A month ago, after a three-day drive to northern Maine, I developed a pain in my right calf similar in feeling to a Charlie-horse. Stretching didn’t alleviate this discomfort. For the next several days it was less noticeable until gone altogether. Then a week later it returned and didn’t go away.
A doppler scan discovered I had a deep vein thrombosis (DVT), or to us non-medical professionals, a blood clot. Blood thinners for four months and I should be good to go.
Since I wasn’t given bed rest, or some other restrictive lifestyle, this diagnosis didn’t concern me. But my wife, a nurse practitioner, and the Federal Aviation Association (FAA) were. Should the clot dislodge and move to my brain, heart, or lung I would be in deep doo-do. If I didn’t die, I might be severely impaired the rest of my life. Because of this threat, the FAA will not let me pilot an aircraft until another doppler scan reveals the clot has dissolved or stabilized, and my blood work shows I don’t have a clotting problem.
This is the first time in thirty-six years of flying that I have been prevented from piloting an aircraft. It was a freedom I had taken for granted as an airline pilot. Even though I don’t fly recreationally or for personal travel—it’s hard to justify the expense when you fly for a living—the thought I could was always in the back of my mind. Often, I have thought about going to the local airport and getting checked out in a Cessna and doing some local sight-seeing. Or fulfill a dream I have had for years of getting qualified to fly helicopters or gliders. The glider rating might still be a possibility since you don’t need a medical certificate to fly one. Glider pilots certify before each flight that they are medically safe to fly. But I’d have to check on the legality of that. Since the FAA has medically grounded me they might consider me unfit to fly anything until I can prove otherwise.
If I were still experiencing the discomfort in my calf, I might be more understanding of the grounding. A doppler scan two weeks after the first one revealed the blood thinners did their job. The clot is gone. But until the FAA reviews my medical records, which can take four to eight weeks, I cannot act as a pilot.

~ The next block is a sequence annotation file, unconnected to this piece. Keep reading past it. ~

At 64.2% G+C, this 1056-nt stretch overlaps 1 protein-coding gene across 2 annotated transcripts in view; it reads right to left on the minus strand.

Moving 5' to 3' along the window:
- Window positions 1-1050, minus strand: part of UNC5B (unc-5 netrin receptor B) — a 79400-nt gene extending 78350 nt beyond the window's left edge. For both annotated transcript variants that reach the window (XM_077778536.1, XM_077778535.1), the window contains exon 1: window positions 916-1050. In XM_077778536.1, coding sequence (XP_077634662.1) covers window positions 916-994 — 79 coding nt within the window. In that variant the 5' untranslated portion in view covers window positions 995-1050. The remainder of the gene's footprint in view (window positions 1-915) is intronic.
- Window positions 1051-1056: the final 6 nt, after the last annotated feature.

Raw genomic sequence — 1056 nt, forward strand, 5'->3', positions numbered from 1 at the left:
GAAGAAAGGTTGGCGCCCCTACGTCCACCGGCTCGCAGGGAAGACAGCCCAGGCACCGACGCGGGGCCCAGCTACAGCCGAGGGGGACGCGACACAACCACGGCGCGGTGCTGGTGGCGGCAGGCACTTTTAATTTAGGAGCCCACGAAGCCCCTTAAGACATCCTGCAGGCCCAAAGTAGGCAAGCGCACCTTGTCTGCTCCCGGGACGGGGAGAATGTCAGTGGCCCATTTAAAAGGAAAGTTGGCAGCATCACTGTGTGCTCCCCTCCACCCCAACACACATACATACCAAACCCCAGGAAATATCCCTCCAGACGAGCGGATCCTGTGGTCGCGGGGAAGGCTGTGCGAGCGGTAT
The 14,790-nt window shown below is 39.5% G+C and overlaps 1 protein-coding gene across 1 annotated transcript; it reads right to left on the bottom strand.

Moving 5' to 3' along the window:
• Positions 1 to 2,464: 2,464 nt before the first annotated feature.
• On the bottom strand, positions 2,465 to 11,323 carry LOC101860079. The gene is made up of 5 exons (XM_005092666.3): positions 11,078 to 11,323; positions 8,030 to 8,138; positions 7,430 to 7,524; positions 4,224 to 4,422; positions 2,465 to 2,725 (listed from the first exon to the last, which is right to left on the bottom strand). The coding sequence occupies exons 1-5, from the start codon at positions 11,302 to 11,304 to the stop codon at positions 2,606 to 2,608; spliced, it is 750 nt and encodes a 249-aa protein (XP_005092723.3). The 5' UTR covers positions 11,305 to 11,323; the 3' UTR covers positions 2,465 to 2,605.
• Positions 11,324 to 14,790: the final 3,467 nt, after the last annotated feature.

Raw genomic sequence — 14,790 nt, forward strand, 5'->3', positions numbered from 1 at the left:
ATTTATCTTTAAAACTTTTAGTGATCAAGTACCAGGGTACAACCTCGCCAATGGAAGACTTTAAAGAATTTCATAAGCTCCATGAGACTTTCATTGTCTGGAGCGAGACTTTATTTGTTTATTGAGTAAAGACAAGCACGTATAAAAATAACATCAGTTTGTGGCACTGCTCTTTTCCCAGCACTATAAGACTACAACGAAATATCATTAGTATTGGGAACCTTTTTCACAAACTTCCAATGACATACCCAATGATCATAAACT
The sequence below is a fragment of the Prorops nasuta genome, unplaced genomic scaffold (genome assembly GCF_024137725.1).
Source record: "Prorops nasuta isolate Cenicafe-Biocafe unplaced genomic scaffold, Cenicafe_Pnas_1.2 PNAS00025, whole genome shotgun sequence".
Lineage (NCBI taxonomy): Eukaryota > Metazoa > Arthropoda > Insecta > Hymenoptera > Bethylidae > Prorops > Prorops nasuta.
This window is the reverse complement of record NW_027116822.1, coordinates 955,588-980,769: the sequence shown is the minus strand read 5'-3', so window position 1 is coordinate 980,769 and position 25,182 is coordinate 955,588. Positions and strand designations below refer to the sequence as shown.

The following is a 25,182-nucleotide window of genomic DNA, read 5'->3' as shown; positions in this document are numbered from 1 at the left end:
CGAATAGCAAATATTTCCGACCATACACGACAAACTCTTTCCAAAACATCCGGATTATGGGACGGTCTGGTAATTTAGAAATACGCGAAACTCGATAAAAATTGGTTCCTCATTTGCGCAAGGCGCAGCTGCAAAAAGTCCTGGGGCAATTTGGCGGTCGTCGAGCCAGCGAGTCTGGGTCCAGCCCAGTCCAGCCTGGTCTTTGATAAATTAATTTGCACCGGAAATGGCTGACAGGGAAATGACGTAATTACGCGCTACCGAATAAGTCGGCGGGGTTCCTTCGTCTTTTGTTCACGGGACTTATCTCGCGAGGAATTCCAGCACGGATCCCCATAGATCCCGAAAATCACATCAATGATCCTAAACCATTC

Luckily, I had ten months of sick leave that’ll pay the bills until I go back to piloting a Boeing 737. I will have a two plus month vacation. I can accomplish the tasks around home I’ve put off and work on the novel I was writing.
But lurking in the back of my mind, as other pilots who were medically grounded have worried, is the fear: what if the FAA does not let me return to flying. That shouldn’t be a concern in my case as the cause of the clot was the three-day drive and my leg remaining stationary. But, just as when a caution light flickers in the cockpit indicating a system might be failing, I can devil advocate this medical condition. It has been discovered I have a mutated latent factor V gene that is prone to clotting. My primary care physician is not concerned by this as there is little risk of clotting unless I have two or more latent V genes.
But, what if the FAA disagrees? Even though the risk of a clot is low for non-pilots, what if the FAA feels the risk is too great for a pilot? Or, what if they want to wait until I have finished with the blood thinners to see if I develop another clot? Or do weekly blood tests to prove my blood clotting factor has not increased?
Having just over three years until I am forced to retire, these concerns are not as frightening then they would be if I had this diagnosis a decade ago. But I do plan to continue flying after retiring from the airlines. I hope to get a part time job flying for a corporation, charter operation, or an air ambulance as well as recreationally. If my novels sell well, get that helicopter or glider rating.